This page is inactive since the closure of Microsoft Research Silicon Valley in September 2014.
This is an umbrella project for several related efforts at Microsoft Research Silicon Valley that address various Multi-Armed Bandit (MAB) formulations motivated by web search and ad placement. The MAB problem is a classical paradigm in Machine Learning in which an online algorithm chooses from a set of strategies in a sequence of trials so as to maximize the total payoff of the chosen strategies.
The name "multi-armed bandits" comes from a whimsical scenario in which a gambler faces several slot machines, a.k.a. "one-armed bandits", that look identical at first but produce different expected winnings. The crucial issue here is the trade-off between acquiring new information (exploration) and capitalizing on the information available so far (exploitation). While the MAB problems have been studied extensively in Machine Learning, Operations Research and Economics, many exciting questions are open. One aspect that we are particularly interested in concerns modeling and efficiently using various types of side information that may be available to the algorithm.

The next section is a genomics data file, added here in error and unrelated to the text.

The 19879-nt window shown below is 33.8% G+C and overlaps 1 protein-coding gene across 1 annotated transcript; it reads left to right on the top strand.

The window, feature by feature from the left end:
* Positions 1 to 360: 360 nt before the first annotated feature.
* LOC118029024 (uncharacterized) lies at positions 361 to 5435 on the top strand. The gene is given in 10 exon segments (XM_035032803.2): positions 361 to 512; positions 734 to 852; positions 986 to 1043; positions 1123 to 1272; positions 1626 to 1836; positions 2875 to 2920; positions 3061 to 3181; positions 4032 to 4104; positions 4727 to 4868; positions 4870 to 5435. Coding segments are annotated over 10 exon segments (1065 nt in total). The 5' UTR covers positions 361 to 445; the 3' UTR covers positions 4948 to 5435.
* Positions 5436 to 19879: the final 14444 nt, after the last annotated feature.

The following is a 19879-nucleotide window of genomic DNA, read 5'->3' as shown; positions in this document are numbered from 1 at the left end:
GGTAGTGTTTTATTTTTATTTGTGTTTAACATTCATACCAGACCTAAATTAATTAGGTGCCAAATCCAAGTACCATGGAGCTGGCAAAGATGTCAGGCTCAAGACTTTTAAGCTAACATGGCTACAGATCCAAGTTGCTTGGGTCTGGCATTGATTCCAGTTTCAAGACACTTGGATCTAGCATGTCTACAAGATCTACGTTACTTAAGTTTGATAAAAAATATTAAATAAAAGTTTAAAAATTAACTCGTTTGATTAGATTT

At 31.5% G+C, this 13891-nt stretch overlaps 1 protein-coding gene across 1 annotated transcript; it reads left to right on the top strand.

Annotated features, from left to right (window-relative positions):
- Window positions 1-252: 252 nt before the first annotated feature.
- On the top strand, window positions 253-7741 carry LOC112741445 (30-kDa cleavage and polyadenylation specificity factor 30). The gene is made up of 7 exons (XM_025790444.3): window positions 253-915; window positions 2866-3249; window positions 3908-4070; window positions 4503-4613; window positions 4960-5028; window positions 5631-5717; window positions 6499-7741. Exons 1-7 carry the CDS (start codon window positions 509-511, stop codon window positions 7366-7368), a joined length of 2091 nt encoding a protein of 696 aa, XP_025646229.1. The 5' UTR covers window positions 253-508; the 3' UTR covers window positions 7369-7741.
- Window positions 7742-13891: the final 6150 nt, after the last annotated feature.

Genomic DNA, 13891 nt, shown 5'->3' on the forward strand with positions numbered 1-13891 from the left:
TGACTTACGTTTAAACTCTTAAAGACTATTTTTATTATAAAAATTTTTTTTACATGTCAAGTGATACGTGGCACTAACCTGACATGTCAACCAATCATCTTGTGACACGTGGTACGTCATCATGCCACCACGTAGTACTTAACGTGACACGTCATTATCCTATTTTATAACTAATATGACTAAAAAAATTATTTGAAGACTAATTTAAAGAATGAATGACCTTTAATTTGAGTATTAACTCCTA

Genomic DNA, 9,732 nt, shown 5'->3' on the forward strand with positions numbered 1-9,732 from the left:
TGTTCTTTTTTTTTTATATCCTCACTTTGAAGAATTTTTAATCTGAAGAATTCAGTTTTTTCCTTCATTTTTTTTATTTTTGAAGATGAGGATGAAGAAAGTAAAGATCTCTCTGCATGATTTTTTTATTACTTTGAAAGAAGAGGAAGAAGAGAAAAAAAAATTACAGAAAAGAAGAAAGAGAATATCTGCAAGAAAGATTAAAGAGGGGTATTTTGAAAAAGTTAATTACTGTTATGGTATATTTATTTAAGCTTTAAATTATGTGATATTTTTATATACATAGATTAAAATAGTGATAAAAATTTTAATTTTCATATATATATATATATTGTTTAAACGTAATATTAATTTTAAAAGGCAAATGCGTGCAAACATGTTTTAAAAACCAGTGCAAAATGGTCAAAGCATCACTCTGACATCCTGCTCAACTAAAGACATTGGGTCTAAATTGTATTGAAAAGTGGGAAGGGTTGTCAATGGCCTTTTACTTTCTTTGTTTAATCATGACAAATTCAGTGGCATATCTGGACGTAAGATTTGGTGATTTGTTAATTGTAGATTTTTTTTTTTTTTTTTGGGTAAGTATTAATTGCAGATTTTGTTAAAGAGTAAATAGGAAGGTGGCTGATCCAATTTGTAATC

Contact: Alex Slivkins.
Yogi Sharma (Cornell —> Facebook; intern at MSR-SV in summer 2008)
Umar Syed (Princeton —> Google; intern at MSR-SV in summer 2008)
Shaddin Dughmi (Stanford —>USC; intern at MSR-SV in summer 2010)
Ashwinkumar Badanidiyuru (Cornell --> Google; intern at MSR-SV in summer 2012)
The best of both worlds: stochastic and
Sebastien Bubeck and Alex Slivkins (COLT 2012)
Abstract We present a new bandit algorithm whose regret is optimal both for adversarial rewards and for stochastic rewards, achieving, resp., square-root regret and polylog regret.